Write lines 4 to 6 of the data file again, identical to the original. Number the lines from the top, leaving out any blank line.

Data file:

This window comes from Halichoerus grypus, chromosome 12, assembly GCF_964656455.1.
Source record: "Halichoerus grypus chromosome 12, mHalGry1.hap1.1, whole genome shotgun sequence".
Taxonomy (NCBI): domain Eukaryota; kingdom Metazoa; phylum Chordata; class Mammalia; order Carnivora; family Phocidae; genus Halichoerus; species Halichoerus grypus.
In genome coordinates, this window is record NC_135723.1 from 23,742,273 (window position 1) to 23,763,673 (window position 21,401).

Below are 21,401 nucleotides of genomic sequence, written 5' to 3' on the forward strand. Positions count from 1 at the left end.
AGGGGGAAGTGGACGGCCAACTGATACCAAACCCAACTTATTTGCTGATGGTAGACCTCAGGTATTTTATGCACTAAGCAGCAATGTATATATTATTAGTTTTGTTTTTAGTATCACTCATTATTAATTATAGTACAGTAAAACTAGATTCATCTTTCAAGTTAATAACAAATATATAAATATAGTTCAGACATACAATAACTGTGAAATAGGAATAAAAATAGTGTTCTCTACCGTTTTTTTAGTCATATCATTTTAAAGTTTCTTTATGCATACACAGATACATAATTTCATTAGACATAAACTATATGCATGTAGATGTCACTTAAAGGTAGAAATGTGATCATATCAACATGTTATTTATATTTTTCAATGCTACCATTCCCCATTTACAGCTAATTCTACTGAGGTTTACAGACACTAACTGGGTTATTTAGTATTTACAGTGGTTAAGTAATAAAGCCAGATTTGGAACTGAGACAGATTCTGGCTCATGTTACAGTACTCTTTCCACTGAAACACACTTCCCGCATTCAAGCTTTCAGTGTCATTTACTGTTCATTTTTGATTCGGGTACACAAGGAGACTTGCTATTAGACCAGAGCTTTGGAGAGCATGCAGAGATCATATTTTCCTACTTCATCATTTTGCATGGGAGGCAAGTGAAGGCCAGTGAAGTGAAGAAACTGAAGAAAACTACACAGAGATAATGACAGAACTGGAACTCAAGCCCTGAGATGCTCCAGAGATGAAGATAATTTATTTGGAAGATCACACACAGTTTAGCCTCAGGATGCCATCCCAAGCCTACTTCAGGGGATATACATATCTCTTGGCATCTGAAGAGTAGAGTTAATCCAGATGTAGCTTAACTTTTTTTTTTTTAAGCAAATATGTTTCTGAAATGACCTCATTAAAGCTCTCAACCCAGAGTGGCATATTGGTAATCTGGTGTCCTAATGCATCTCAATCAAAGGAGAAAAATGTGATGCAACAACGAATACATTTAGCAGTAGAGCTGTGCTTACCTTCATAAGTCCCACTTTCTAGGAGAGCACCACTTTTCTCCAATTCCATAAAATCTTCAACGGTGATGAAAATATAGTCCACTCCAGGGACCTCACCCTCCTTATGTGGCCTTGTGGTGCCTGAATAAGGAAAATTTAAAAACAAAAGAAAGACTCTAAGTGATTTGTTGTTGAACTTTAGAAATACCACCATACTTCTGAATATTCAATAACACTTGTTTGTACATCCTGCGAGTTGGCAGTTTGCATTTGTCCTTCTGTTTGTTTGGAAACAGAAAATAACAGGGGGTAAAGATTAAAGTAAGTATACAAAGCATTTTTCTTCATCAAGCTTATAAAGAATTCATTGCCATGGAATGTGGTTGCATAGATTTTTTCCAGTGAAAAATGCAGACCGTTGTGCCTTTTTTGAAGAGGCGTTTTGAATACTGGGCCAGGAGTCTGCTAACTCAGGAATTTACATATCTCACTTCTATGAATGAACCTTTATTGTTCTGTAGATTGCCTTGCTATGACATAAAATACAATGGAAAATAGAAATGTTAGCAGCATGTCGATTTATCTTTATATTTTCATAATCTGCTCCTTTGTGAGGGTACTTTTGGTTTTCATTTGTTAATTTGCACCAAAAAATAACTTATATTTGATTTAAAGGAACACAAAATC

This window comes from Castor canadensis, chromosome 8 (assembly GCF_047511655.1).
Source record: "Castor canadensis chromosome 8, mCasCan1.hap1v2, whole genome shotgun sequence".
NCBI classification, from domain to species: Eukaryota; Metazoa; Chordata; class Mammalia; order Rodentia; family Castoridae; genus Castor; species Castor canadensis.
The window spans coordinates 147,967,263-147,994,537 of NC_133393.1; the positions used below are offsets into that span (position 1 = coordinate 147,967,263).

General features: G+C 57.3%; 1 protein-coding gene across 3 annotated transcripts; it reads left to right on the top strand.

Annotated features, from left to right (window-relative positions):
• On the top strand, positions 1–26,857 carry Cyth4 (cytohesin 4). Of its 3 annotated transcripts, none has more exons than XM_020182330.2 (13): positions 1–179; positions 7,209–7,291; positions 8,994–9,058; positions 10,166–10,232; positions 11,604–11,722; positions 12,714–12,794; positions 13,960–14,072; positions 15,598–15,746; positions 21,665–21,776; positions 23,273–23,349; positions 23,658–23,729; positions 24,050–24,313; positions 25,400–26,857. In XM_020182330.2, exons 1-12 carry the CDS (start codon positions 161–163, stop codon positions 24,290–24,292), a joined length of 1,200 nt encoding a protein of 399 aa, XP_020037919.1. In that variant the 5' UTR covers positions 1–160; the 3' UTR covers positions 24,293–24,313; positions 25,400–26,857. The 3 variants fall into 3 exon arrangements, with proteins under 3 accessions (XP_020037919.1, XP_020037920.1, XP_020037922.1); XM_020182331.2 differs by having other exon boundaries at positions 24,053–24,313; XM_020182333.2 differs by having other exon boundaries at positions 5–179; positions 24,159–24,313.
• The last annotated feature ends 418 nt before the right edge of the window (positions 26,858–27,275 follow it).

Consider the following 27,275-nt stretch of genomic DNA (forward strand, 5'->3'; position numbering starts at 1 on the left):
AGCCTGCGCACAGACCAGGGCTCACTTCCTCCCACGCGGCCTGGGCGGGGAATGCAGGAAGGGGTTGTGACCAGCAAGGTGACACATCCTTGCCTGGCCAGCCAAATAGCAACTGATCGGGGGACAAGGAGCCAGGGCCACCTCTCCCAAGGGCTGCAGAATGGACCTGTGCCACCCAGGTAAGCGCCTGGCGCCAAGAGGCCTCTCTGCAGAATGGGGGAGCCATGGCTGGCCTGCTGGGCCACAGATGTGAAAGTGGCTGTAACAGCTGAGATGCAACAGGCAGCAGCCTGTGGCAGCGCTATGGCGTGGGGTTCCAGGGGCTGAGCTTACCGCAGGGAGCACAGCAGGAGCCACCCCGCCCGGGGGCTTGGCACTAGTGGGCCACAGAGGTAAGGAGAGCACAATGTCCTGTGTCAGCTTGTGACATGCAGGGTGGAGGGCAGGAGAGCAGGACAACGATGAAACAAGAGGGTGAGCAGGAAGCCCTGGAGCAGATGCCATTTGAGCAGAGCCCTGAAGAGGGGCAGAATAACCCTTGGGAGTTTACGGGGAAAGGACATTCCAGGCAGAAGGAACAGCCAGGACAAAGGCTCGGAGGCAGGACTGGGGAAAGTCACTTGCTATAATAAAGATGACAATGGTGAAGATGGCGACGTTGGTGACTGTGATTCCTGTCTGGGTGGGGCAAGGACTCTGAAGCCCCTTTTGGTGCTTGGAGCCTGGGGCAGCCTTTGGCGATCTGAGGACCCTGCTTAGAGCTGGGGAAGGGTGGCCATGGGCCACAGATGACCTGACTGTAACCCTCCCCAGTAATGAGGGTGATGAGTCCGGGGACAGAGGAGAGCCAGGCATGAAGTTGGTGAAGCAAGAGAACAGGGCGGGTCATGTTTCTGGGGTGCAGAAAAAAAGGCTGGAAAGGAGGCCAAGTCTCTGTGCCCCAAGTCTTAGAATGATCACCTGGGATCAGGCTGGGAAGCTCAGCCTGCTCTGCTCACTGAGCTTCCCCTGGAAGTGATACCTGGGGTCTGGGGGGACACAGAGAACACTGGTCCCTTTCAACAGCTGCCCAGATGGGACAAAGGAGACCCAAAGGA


In genome coordinates, this window is record NC_135723.1 from 23,742,273 (window position 1) to 23,763,673 (window position 21,401).

Below are 21,401 nucleotides of genomic sequence, written 5' to 3' on the forward strand. Positions count from 1 at the left end.
AGGGGGAAGTGGACGGCCAACTGATACCAAACCCAACTTATTTGCTGATGGTAGACCTCAGGTATTTTATGCACTAAGCAGCAATGTATATATTATTAGTTTTGTTTTTAGTATCACTCATTATTAATTATAGTACAGTAAAACTAGATTCATCTTTCAAGTTAATAACAAATATATAAATATAGTTCAGACATACAATAACTGTGAAATAGGAATAAAAATAGTGTTCTCTACCGTTTTTTTAGTCATATCATTTTAAAGTTTCTTTATGCATACACAGATACATAATTTCATTAGACATAAACTATATGCATGTAGATGTCACTTAAAGGTAGAAATGTGATCATATCAACATGTTATTTATATTTTTCAATGCTACCATTCCCCATTTACAGCTAATTCTACTGAGGTTTACAGACACTAACTGGGTTATTTAGTATTTACAGTGGTTAAGTAATAAAGCCAGATTTGGAACTGAGACAGATTCTGGCTCATGTTACAGTACTCTTTCCACTGAAACACACTTCCCGCATTCAAGCTTTCAGTGTCATTTACTGTTCATTTTTGATTCGGGTACACAAGGAGACTTGCTATTAGACCAGAGCTTTGGAGAGCATGCAGAGATCATATTTTCCTACTTCATCATTTTGCATGGGAGGCAAGTGAAGGCCAGTGAAGTGAAGAAACTGAAGAAAACTACACAGAGATAATGACAGAACTGGAACTCAAGCCCTGAGATGCTCCAGAGATGAAGATAATTTATTTGGAAGATCACACACAGTTTAGCCTCAGGATGCCATCCCAAGCCTACTTCAGGGGATATACATATCTCTTGGCATCTGAAGAGTAGAGTTAATCCAGATGTAGCTTAACTTTTTTTTTTTTAAGCAAATATGTTTCTGAAATGACCTCATTAAAGCTCTCAACCCAGAGTGGCATATTGGTAATCTGGTGTCCTAATGCATCTCAATCAAAGGAGAAAAATGTGATGCAACAACGAATACATTTAGCAGTAGAGCTGTGCTTACCTTCATAAGTCCCACTTTCTAGGAGAGCACCACTTTTCTCCAATTCCATAAAATCTTCAACGGTGATGAAAATATAGTCCACTCCAGGGACCTCACCCTCCTTATGTGGCCTTGTGGTGCCTGAATAAGGAAAATTTAAAAACAAAAGAAAGACTCTAAGTGATTTGTTGTTGAACTTTAGAAATACCACCATACTTCTGAATATTCAATAACACTTGTTTGTACATCCTGCGAGTTGGCAGTTTGCATTTGTCCTTCTGTTTGTTTGGAAACAGAAAATAACAGGGGGTAAAGATTAAAGTAAGTATACAAAGCATTTTTCTTCATCAAGCTTATAAAGAATTCATTGCCATGGAATGTGGTTGCATAGATTTTTTCCAGTGAAAAATGCAGACCGTTGTGCCTTTTTTGAAGAGGCGTTTTGAATACTGGGCCAGGAGTCTGCTAACTCAGGAATTTACATATCTCACTTCTATGAATGAACCTTTATTGTTCTGTAGATTGCCTTGCTATGACATAAAATACAATGGAAAATAGAAATGTTAGCAGCATGTCGATTTATCTTTATATTTTCATAATCTGCTCCTTTGTGAGGGTACTTTTGGTTTTCATTTGTTAATTTGCACCAAAAAATAACTTATATTTGATTTAAAGGAACACAAAATC